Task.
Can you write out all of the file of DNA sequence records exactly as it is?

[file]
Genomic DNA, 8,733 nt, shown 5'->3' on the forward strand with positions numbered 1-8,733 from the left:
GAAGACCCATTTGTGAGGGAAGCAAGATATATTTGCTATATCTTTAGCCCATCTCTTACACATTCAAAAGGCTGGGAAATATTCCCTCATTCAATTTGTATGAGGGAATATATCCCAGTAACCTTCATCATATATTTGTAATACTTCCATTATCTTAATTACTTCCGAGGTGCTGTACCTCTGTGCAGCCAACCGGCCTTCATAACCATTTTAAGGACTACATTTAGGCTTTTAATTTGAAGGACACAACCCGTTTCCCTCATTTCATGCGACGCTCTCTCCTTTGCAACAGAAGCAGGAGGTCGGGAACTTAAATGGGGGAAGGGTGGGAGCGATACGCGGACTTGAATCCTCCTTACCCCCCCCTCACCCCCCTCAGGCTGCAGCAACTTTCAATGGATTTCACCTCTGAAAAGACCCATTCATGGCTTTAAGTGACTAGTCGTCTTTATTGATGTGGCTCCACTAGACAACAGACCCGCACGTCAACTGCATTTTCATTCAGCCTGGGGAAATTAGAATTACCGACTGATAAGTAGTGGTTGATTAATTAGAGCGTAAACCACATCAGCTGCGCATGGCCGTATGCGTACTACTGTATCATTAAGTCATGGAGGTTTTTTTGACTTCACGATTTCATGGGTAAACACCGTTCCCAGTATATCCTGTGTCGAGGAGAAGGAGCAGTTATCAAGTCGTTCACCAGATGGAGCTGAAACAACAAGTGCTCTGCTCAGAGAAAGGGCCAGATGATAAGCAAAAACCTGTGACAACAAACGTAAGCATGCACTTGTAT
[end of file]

Genomic DNA, 8,733 nt, shown 5'->3' on the forward strand with positions numbered 1-8,733 from the left:
GAAGACCCATTTGTGAGGGAAGCAAGATATATTTGCTATATCTTTAGCCCATCTCTTACACATTCAAAAGGCTGGGAAATATTCCCTCATTCAATTTGTATGAGGGAATATATCCCAGTAACCTTCATCATATATTTGTAATACTTCCATTATCTTAATTACTTCCGAGGTGCTGTACCTCTGTGCAGCCAACCGGCCTTCATAACCATTTTAAGGACTACATTTAGGCTTTTAATTTGAAGGACACAACCCGTTTCCCTCATTTCATGCGACGCTCTCTCCTTTGCAACAGAAGCAGGAGGTCGGGAACTTAAATGGGGGAAGGGTGGGAGCGATACGCGGACTTGAATCCTCCTTACCCCCCCCTCACCCCCCTCAGGCTGCAGCAACTTTCAATGGATTTCACCTCTGAAAAGACCCATTCATGGCTTTAAGTGACTAGTCGTCTTTATTGATGTGGCTCCACTAGACAACAGACCCGCACGTCAACTGCATTTTCATTCAGCCTGGGGAAATTAGAATTACCGACTGATAAGTAGTGGTTGATTAATTAGAGCGTAAACCACATCAGCTGCGCATGGCCGTATGCGTACTACTGTATCATTAAGTCATGGAGGTTTTTTTGACTTCACGATTTCATGGGTAAACACCGTTCCCAGTATATCCTGTGTCGAGGAGAAGGAGCAGTTATCAAGTCGTTCACCAGATGGAGCTGAAACAACAAGTGCTCTGCTCAGAGAAAGGGCCAGATGATAAGCAAAAACCTGTGACAACAAACGTAAGCATGCACTTGTAT